Planning Your Estate After Being Diagnosed with Dementia
When you receive a dementia diagnosis, getting your estate plan in order may the last thing on your mind. However, it’s something you need to take care of while you still have the capacity to do so.
Dementia leads to the deterioration of cognitive function. As the baby boomer generation reaches old age, the number of people diagnosed with dementia will continue to rise. In fact, we’ve been seeing this happen already — dementia is starting to become a more common diagnosis among people in their 50s.
With this in mind, it is important you complete your estate plan before you ever have to worry about losing your mental capacity. Taking this action now ensures you will be able to take full control over your assets and develop a valid, challenge-proof estate plan.
Specific steps to take
First, you will want to outline your wishes when it comes to medical care. Therefore, you should make sure you have a current designation of health care surrogate and a living will. You can use these tools to describe in detail the type of medical care you would or would not like to receive, and who will be able to make medical decisions on your behalf if you are no longer able to on your own.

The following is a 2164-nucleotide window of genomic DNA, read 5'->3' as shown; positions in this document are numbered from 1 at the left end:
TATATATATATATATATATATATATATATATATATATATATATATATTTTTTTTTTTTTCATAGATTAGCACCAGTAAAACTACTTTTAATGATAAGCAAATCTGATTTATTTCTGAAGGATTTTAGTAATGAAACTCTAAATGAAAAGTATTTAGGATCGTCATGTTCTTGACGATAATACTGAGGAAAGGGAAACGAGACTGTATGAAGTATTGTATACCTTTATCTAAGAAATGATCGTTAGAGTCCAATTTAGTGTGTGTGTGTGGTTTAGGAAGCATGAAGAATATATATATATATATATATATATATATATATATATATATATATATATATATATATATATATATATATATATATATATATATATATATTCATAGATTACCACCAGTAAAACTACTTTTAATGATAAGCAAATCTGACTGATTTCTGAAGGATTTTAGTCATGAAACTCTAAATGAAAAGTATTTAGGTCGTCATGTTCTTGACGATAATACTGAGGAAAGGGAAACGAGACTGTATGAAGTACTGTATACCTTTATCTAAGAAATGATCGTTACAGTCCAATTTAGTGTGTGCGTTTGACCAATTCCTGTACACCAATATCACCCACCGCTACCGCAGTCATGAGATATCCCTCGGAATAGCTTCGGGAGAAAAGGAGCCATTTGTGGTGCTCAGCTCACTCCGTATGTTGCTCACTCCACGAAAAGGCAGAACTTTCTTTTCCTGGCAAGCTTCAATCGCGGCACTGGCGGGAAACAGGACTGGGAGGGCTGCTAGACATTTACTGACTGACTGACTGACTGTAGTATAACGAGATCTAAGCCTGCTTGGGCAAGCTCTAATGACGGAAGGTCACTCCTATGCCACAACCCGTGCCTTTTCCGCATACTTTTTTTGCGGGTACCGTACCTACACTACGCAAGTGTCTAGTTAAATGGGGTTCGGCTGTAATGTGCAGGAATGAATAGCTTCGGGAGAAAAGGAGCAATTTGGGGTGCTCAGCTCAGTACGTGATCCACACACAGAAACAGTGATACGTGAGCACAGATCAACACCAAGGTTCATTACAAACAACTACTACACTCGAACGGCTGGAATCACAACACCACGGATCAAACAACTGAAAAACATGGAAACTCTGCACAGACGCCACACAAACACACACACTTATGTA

You should also consider where you would like to live and/or receive treatment, how you will pay for the medical care you will need and whom you trust to make financial decisions for you — in addition to your medical decisions.
No one wants to get the bad news of a dementia diagnosis. But if you act quickly, you can at least have some peace of mind in knowing all your affairs are in order and you will be able to pass on your assets and property according to your wishes.
For further guidance on setting up a sound will, trust and other key documents, consult a skilled Florida estate planning attorney with BaumannKangas Estate Law.